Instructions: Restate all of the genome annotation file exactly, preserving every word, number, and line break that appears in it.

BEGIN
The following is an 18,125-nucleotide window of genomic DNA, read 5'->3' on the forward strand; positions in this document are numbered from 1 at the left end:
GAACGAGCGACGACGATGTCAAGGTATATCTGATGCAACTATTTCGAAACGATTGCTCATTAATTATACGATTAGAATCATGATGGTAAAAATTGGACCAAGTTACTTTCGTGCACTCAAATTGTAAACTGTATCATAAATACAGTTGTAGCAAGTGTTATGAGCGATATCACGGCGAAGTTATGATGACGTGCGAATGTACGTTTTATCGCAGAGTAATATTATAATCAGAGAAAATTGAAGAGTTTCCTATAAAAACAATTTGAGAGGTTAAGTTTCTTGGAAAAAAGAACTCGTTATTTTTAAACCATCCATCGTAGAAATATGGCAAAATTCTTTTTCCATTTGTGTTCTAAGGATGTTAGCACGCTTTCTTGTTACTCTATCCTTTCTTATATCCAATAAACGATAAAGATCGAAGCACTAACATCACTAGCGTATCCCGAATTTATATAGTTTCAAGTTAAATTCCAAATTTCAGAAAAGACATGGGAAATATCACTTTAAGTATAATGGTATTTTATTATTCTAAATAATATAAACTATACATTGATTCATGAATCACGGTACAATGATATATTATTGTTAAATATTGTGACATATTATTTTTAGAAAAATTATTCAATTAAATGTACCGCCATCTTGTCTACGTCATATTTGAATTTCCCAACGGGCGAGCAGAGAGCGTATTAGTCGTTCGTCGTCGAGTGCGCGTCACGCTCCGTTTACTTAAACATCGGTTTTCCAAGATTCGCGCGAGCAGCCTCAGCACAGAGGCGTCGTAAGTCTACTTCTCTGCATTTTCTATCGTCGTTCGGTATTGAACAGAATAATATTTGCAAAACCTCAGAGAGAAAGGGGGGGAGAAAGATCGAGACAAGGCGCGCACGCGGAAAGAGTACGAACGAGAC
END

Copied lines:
The following is an 18,125-nucleotide window of genomic DNA, read 5'->3' on the forward strand; positions in this document are numbered from 1 at the left end:
GAACGAGCGACGACGATGTCAAGGTATATCTGATGCAACTATTTCGAAACGATTGCTCATTAATTATACGATTAGAATCATGATGGTAAAAATTGGACCAAGTTACTTTCGTGCACTCAAATTGTAAACTGTATCATAAATACAGTTGTAGCAAGTGTTATGAGCGATATCACGGCGAAGTTATGATGACGTGCGAATGTACGTTTTATCGCAGAGTAATATTATAATCAGAGAAAATTGAAGAGTTTCCTATAAAAACAATTTGAGAGGTTAAGTTTCTTGGAAAAAAGAACTCGTTATTTTTAAACCATCCATCGTAGAAATATGGCAAAATTCTTTTTCCATTTGTGTTCTAAGGATGTTAGCACGCTTTCTTGTTACTCTATCCTTTCTTATATCCAATAAACGATAAAGATCGAAGCACTAACATCACTAGCGTATCCCGAATTTATATAGTTTCAAGTTAAATTCCAAATTTCAGAAAAGACATGGGAAATATCACTTTAAGTATAATGGTATTTTATTATTCTAAATAATATAAACTATACATTGATTCATGAATCACGGTACAATGATATATTATTGTTAAATATTGTGACATATTATTTTTAGAAAAATTATTCAATTAAATGTACCGCCATCTTGTCTACGTCATATTTGAATTTCCCAACGGGCGAGCAGAGAGCGTATTAGTCGTTCGTCGTCGAGTGCGCGTCACGCTCCGTTTACTTAAACATCGGTTTTCCAAGATTCGCGCGAGCAGCCTCAGCACAGAGGCGTCGTAAGTCTACTTCTCTGCATTTTCTATCGTCGTTCGGTATTGAACAGAATAATATTTGCAAAACCTCAGAGAGAAAGGGGGGGAGAAAGATCGAGACAAGGCGCGCACGCGGAAAGAGTACGAACGAGAC